Where's Kalamazoo College?
Greg Gamalski
Tue, 01/26/2016 - 11:45am
Yeah, no Buzz for my Hornets? Really?
Mike Wilkinson
Tue, 01/26/2016 - 5:14pm
Hi, this is Mike from Bridge. Regarding Kalamazoo College, within the dataset from the College Scorecard, there was no data on average salaries for poor students from this school and many others.
Grace
Tue, 01/26/2016 - 11:42pm
I saw an article that showed wmu students at 10 years post graduation were making 10% more than Kalamazoo college students. Mostly because of degree choices. Wmu students had higher paying career choices like engineering, medical, etc than k college students
EB
Tue, 01/26/2016 - 12:59pm
I'm not a bit surprised that MSU students do well after graduation regardless of how poor they were when they attended. My kids, spouse and I graduated from State. We all knew kids that were well off, but many more who were not. The admission standards were fairly high, which probably helps the graduation rate. The professors didn't cut anyone any slack: you either did the work, or you didn't pass, which is probably a big reason why kids do well if they graduate. Student aid is fairly generous for low income students, which undoubtedly helps the graduation rate. Michigan has several fine schools, but when it comes to bang for the buck, State is up there with the best. And, they win a lot of football and basketball games.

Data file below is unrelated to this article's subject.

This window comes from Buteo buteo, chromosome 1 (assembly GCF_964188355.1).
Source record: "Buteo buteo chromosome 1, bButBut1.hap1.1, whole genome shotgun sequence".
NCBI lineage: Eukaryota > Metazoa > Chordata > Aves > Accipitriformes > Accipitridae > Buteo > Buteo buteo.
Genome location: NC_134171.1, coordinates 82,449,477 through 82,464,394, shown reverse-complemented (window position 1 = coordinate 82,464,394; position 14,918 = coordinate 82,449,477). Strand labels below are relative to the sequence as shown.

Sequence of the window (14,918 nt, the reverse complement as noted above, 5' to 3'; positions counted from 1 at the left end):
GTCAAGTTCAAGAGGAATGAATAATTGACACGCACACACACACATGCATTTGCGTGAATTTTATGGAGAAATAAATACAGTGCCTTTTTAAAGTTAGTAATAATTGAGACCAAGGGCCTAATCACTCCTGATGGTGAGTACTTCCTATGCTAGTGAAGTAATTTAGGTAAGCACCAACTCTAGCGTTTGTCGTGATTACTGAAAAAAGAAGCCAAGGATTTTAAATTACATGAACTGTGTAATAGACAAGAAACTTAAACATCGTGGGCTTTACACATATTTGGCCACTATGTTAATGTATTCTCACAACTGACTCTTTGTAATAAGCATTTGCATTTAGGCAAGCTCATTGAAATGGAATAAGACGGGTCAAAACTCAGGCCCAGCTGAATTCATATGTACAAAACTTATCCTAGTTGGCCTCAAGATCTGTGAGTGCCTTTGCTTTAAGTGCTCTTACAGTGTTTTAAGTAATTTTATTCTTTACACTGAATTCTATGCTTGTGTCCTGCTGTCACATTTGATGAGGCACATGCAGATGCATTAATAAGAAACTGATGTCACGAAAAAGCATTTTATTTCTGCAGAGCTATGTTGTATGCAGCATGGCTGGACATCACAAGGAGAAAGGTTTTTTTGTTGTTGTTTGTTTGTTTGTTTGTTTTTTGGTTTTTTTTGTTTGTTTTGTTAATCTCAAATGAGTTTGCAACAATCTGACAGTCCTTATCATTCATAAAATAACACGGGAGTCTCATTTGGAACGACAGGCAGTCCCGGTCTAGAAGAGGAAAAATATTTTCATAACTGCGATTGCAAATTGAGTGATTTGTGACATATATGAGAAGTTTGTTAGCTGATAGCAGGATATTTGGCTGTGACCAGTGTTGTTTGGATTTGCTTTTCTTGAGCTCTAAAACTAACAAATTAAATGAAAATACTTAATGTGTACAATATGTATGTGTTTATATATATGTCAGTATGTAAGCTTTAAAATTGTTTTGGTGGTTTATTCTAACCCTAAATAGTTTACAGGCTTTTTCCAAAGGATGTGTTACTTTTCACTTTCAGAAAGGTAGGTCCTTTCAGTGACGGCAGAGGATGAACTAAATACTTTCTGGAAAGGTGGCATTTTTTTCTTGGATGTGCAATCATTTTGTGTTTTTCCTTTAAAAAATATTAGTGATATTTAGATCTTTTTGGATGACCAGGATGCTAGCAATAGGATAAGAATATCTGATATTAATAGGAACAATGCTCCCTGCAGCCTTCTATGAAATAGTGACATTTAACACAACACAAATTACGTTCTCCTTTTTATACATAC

Chris
Tue, 01/26/2016 - 7:25pm
Where are the Baker College campuses?
Tue, 01/26/2016 - 10:15pm
Where are Central, Western, Eastern etc?
Wed, 01/27/2016 - 3:54pm
Awesome that Adrian College is at #5...love this campus!
Karen
Wed, 02/03/2016 - 2:26pm
I have two kids graduating from Kalamazoo - one was offered a full time job last October to start as soon as he graduates with a very nice starting salary. The other has chosen to live and work abroad (biology major) . Kalamzoo has a high percentage of students that pursue masters/doctorates immediately after graduation as well- higher than ivy leagues. I don't think that the students who choose the hard sciences are earn less than those at WMU - but the ones doing poli sci, women's studies, will earn less by virtue of major pursued - true at any college or university